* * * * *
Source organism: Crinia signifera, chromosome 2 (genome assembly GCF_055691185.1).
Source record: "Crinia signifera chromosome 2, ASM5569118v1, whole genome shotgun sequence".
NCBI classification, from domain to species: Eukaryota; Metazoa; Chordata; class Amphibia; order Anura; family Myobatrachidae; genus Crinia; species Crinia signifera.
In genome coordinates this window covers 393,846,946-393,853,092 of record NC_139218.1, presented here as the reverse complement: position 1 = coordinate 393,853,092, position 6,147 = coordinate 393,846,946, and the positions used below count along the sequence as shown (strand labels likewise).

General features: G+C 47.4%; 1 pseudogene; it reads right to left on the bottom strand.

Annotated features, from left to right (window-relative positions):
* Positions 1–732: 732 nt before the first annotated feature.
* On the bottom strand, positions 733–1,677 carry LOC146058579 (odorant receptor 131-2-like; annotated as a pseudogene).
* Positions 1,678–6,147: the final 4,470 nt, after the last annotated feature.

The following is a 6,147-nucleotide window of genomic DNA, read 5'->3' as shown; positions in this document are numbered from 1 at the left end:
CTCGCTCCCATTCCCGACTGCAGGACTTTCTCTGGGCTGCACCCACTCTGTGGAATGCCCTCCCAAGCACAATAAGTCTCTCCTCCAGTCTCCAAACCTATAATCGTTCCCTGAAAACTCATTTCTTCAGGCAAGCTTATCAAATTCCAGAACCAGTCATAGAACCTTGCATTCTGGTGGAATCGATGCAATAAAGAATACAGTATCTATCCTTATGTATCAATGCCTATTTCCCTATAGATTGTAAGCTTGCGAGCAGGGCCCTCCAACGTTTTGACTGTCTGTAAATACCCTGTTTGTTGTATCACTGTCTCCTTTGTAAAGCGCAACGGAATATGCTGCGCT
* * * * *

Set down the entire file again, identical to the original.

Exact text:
Source organism: Crinia signifera, chromosome 2 (genome assembly GCF_055691185.1).
Source record: "Crinia signifera chromosome 2, ASM5569118v1, whole genome shotgun sequence".
NCBI classification, from domain to species: Eukaryota; Metazoa; Chordata; class Amphibia; order Anura; family Myobatrachidae; genus Crinia; species Crinia signifera.
In genome coordinates this window covers 393,846,946-393,853,092 of record NC_139218.1, presented here as the reverse complement: position 1 = coordinate 393,853,092, position 6,147 = coordinate 393,846,946, and the positions used below count along the sequence as shown (strand labels likewise).

General features: G+C 47.4%; 1 pseudogene; it reads right to left on the bottom strand.

Annotated features, from left to right (window-relative positions):
* Positions 1–732: 732 nt before the first annotated feature.
* On the bottom strand, positions 733–1,677 carry LOC146058579 (odorant receptor 131-2-like; annotated as a pseudogene).
* Positions 1,678–6,147: the final 4,470 nt, after the last annotated feature.

The following is a 6,147-nucleotide window of genomic DNA, read 5'->3' as shown; positions in this document are numbered from 1 at the left end:
CTCGCTCCCATTCCCGACTGCAGGACTTTCTCTGGGCTGCACCCACTCTGTGGAATGCCCTCCCAAGCACAATAAGTCTCTCCTCCAGTCTCCAAACCTATAATCGTTCCCTGAAAACTCATTTCTTCAGGCAAGCTTATCAAATTCCAGAACCAGTCATAGAACCTTGCATTCTGGTGGAATCGATGCAATAAAGAATACAGTATCTATCCTTATGTATCAATGCCTATTTCCCTATAGATTGTAAGCTTGCGAGCAGGGCCCTCCAACGTTTTGACTGTCTGTAAATACCCTGTTTGTTGTATCACTGTCTCCTTTGTAAAGCGCAACGGAATATGCTGCGCT